ILNews

COA: Adoption petition should remain in Superior Court

Back to TopCommentsE-mailPrintBookmark and Share

The Lake Superior Court was not required under the county’s case allocation plan to transfer an adoption petition to juvenile court where termination of parental rights proceedings are pending involving the same children, the Indiana Court of Appeals ruled Wednesday.

“Here, we are presented with exactly the same issue the Pera Court addressed: whether Lake County’s local rule, i.e. the Caseload Allocation Plan, trumps a statute, i.e. Indiana Code section 31-19-1-2, which provides that probate courts have exclusive jurisdiction over adoption matters,” Judge Paul Mathias wrote.

N.E. sought to adopt J.T.D. and J.S., who are her cousin’s children. She attempted to intervene in the termination of parental rights proceedings pending in juvenile court, but was denied. She then filed her petition to adopt in Lake Superior Court, which holds probate jurisdiction in its civil division.

The Department of Child Services, which had custody of the children, wanted N.E.’s petition transferred to juvenile court pursuant to the Lake County Case Allocation Plan. Lake Superior Court denied the motions, leading to this interlocutory appeal.

In State ex re. Commons v. Pera, 987 N.E.2d 1074, 1078 (Ind. 2013), the Indiana Supreme Court blocked Judge Nicholas Schiralli’s transfer to Lake Superior Juvenile Court after Mary Beth Bonaventura left to head DCS. His reassignment was in accord with a local court rule promulgated in the caseload allocation plan at issue in this appeal.

“The DCS places undue emphasis on the fact that our supreme court approved the Caseload Allocation Plan. The Pera Court rejected this same argument and observed that the Caseload Allocation Plan is not a rule promulgated by the supreme court,” Mathias pointed out.

“Our General Assembly has statutorily conferred jurisdiction of adoption proceedings exclusively to probate courts. In Lake County, the Civil Division has probate jurisdiction, and therefore, exclusive subject matter jurisdiction over adoption proceedings. DCS may not rely on local court rule, i.e. the Caseload Allocation Plan, to circumvent the Lake County Civil Division’s exclusive subject matter jurisdiction over adoption proceedings,” Mathias wrote.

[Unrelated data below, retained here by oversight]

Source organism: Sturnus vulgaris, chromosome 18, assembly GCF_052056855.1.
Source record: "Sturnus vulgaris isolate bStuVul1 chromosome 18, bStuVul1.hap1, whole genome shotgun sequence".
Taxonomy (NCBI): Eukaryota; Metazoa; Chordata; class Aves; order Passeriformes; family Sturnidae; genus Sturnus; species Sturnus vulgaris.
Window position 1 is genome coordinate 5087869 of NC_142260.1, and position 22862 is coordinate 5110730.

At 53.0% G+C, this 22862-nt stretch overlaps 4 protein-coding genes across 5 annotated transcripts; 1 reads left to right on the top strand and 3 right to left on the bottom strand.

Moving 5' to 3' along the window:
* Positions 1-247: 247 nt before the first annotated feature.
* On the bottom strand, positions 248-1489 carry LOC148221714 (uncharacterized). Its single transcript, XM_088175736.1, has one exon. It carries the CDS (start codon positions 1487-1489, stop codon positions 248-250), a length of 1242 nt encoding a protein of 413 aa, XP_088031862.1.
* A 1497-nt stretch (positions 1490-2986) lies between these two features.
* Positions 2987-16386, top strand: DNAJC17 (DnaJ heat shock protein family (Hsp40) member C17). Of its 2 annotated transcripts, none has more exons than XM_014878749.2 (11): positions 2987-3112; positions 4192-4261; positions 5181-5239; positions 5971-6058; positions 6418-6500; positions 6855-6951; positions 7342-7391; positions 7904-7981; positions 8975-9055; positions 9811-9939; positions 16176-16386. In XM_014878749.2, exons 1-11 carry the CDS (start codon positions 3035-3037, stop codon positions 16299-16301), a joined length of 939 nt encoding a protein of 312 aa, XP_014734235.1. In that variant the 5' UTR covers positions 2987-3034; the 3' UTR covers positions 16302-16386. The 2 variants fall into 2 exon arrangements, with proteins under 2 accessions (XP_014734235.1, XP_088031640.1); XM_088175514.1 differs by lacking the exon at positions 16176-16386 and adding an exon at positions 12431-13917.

The case is In re the Adoption of: J.T.D. & J.S. (Minor Children), Children to be Adopted, and N.E. (Prospective Adoptive Parent) v. Indiana Department of Child Services, 45A03-1308-AD-310.


 

ADVERTISEMENT

Post a comment to this story

COMMENTS POLICY
We reserve the right to remove any post that we feel is obscene, profane, vulgar, racist, sexually explicit, abusive, or hateful.
 
You are legally responsible for what you post and your anonymity is not guaranteed.
 
Posts that insult, defame, threaten, harass or abuse other readers or people mentioned in Indiana Lawyer editorial content are also subject to removal. Please respect the privacy of individuals and refrain from posting personal information.
 
No solicitations, spamming or advertisements are allowed. Readers may post links to other informational websites that are relevant to the topic at hand, but please do not link to objectionable material.
 
We may remove messages that are unrelated to the topic, encourage illegal activity, use all capital letters or are unreadable.
 

Messages that are flagged by readers as objectionable will be reviewed and may or may not be removed. Please do not flag a post simply because you disagree with it.

Sponsored by
2015 Distinguished Barrister &
Up and Coming Lawyer Reception

Tuesday, May 5, 2015 • 4:30 - 7:00 pm
Learn More


ADVERTISEMENT
Subscribe to Indiana Lawyer
  1. I'm not sure what's more depressing: the fact that people would pay $35,000 per year to attend an unaccredited law school, or the fact that the same people "are hanging in there and willing to follow the dean’s lead in going forward" after the same school fails to gain accreditation, rendering their $70,000 and counting education worthless. Maybe it's a good thing these people can't sit for the bar.

  2. Such is not uncommon on law school startups. Students and faculty should tap Bruce Green, city attorney of Lufkin, Texas. He led a group of studnets and faculty and sued the ABA as a law student. He knows the ropes, has advised other law school startups. Very astute and principled attorney of unpopular clients, at least in his past, before Lufkin tapped him to run their show.

  3. Not that having the appellate records on Odyssey won't be welcome or useful, but I would rather they first bring in the stray counties that aren't yet connected on the trial court level.

  4. Aristotle said 350 bc: "The most hated sort, and with the greatest reason, is usury, which makes a gain out of money itself, and not from the natural object of it. For money was intended to be used in exchange, but not to increase at interest. And this term interest, which means the birth of money from money, is applied to the breeding of money because the offspring resembles the parent. Wherefore of an modes of getting wealth this is the most unnatural.

  5. Oh yes, lifetime tenure. The Founders gave that to the federal judges .... at that time no federal district courts existed .... so we are talking the Supreme Court justices only in context ....so that they could rule against traditional marriage and for the other pet projects of the sixties generation. Right. Hmmmm, but I must admit, there is something from that time frame that seems to recommend itself in this context ..... on yes, from a document the Founders penned in 1776: " He has refused his Assent to Laws, the most wholesome and necessary for the public good."

ADVERTISEMENT